This past Friday and Saturday was the Iowa World Language Association conference. I was slightly disappointed to see the sessions when I got the itinerary – they all seemed like repeats from last year! However, there were two session I went to that I found SUPER helpful and inspiring! I plan on sharing information about both with you. This is the first one.
The first session I’d like to share is attributed to Sra. Margaret Guetzko of Highland HS in Riverside, Iowa. Let me tell you this woman has a ton of passion for her job and students! Sra. Guetzko also has a passion for Pablo Picasso, which was her session topic. I have never taken an interest in Pablo Picasso myself. I don’t have an eye for art, which is sad because I’ve seen some of the most important works of the world (including a lot of Picasso!). Sure, I can acknowledge good-looking art, but I don’t look for the hidden message or appreciate the non-traditional (like garbage thrown on the ground, or Barbie doll parts glued together).
BUT, I love how Sra. Guetzko has made Pablo Picasso a school-wide project. Of course she does this in the TL, but I love how she gets other faculty and the community involved. THAT is what makes this project so phenomenal in my eyes. I will share some tidbits from her presentation, but I do not feel right posting the entire thing online. If you’d like to contact Sra. Guetzko, her email is firstname.lastname@example.org. I couldn’t find a personal blog, but make sure to check out the one she runs with her students at Highland.
Getting Students Information about Pablo Picasso
Sra. Guetzko begins by giving students information about Pablo in chunks and in a slightly TPRS method. For example, her introduction on Day 1 has a map of Spain and reads: “Picasso nació el 25 de octubre de 1881 en Málaga, España. / Picasso empezó a pintar cuando tenía ocho años. / Picasso era un estudiante brillante y precoz.” She reads it fast to the students at first, then says it slow and repeats each sentence 3-5 times, says it fast again, then has students repeat the text in chunks. In this last stage she also asks questions to the group as a whole and 3 students.
She provided more examples of her slides. Slide 2 read: “El médico es su padre. / La bebé es su hermana. / Pintó esta obra, cuando tenía 16 años” and has the picture mentioned. She has a slide for each of his periods. The pink period reads: “Más tarde, pintó en el color rosado. / Estaba contento, porque tenía una novia. / Pintó al hijo Paulo. / Pintó al hijo Paulo como payaso, como arlequin. / A Pablo le fascinó el circo. / A Pablo le fascinaron los saltimbancos.”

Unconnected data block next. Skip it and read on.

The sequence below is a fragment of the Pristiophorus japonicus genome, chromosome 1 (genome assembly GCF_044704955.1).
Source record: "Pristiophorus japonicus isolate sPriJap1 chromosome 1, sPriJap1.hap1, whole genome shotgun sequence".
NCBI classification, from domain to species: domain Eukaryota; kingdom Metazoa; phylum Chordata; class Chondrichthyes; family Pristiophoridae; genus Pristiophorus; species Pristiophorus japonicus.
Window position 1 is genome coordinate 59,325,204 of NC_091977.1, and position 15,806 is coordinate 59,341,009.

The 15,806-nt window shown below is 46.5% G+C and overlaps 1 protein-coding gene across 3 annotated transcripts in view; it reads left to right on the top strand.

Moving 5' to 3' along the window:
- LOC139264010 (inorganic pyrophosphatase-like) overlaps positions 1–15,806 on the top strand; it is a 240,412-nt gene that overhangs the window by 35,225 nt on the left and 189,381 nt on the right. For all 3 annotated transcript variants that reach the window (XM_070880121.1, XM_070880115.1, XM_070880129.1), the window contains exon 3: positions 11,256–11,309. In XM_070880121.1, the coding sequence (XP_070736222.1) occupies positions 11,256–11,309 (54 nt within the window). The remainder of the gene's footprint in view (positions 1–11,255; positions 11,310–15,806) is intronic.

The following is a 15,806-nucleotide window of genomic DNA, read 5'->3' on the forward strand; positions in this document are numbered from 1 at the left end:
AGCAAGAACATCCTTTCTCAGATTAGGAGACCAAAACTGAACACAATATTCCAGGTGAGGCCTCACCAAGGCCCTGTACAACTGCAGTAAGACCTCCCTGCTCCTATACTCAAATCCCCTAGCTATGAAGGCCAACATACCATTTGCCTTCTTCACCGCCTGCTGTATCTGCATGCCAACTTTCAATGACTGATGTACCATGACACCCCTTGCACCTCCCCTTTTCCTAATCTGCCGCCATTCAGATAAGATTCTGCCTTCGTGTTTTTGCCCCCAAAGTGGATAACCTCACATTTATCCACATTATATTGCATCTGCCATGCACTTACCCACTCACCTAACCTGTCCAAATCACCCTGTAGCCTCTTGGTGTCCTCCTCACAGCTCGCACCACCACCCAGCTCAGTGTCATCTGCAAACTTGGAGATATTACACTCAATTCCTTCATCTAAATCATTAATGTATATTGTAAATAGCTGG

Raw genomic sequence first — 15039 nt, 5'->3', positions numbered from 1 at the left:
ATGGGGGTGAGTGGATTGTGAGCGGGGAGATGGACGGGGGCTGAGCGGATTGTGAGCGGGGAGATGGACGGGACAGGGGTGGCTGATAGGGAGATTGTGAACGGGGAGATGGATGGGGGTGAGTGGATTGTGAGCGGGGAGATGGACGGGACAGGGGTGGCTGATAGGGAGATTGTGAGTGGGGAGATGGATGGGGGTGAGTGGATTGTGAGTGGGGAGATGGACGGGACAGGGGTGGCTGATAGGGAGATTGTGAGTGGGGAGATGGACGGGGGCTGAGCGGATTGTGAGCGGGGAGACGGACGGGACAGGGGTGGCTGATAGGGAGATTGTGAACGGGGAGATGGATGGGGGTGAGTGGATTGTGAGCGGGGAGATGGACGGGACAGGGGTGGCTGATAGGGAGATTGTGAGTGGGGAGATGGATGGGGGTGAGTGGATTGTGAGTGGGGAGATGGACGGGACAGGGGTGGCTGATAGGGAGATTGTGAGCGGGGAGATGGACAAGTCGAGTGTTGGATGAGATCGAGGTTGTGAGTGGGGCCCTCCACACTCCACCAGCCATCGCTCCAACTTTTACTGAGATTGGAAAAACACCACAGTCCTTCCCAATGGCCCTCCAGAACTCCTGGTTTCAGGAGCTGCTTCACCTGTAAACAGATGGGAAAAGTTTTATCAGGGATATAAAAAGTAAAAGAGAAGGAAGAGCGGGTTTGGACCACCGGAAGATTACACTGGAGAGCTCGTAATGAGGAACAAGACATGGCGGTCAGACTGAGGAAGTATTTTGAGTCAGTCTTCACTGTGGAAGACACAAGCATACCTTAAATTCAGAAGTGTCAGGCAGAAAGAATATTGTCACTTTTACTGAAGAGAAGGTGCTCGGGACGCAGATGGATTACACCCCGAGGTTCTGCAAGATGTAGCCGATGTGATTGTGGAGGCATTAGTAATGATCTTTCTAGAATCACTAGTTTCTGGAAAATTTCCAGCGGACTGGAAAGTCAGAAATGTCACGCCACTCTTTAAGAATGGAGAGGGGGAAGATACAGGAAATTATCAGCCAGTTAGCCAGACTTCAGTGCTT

Assessing Picasso Knowledge
I’m a little unsure as to how she assessing students’ knowledge on Picasso, but I will give you what I understood. Guetzko has a bank of oral test questions. Spanish 1 students are expected to speak for 1 minute about the question, Spanish 2 should speak for 2 minutes, and 3 minutes for levels 3-4. Students sit in a circle and ask a question pulled from a bucket to a students across the circle. She gives 10 points for each question, and there are 3-5 questions per student. She grades on rate, information, and pronunciation.
Picasso Inspired Artwork
There are art projects for each period. For the pink period for example, her directions are to: (1) trace an action figure or stuffed animal on a sheet of paper, (2) use a makeup sponge, (3) paint the body with a harlequin pattern; (4) paint the background in tan or pink.
Other Picasso Ideas
Sra. Guetzko shows Picasso in other aspects than just teacher created materials. She had some stories about Picasso that she uses in class for story time. The cutest was Lumpito and the Painter from Spain by Kulling and Griffiths. She also informed us about the upcoming movie “Treinta y Tres” about Pablo that will be released in 2014. Apparently Pablo will be played by Antonio Banderas. She also takes students to the University of Iowa Art and History Building, which is modeled after the “guitarra vieja” de Pablo Picasso.
Getting the Faculty Involved
Sra. Guetzko gets her faculty involved and tries to make this a cross curricular project. For English, there’s For Whom the Bell Tolls by Hemingway about the Spanish Civil War. The FACS teacher can present about designer Paloma Picasso or have a Pablo Picasso inspired snack-creation competition. Of course this project aids in art curriculum. Teachers at Guetzko’s school will all dress in pink on “pink day” and allow her to post pictures from Picasso’s pink period in their rooms. I’m SO jealous that her staff is so receptive and willing to participate.
Getting the Community Involved
This teacher is always promoting what they’re learning inside and outside of her classroom. She displays student artwork in the hallways, at the bank, etc. Sra. Guetzko also has students create Picasso postcards to send to the Board Members. I absolutely LOVE this idea!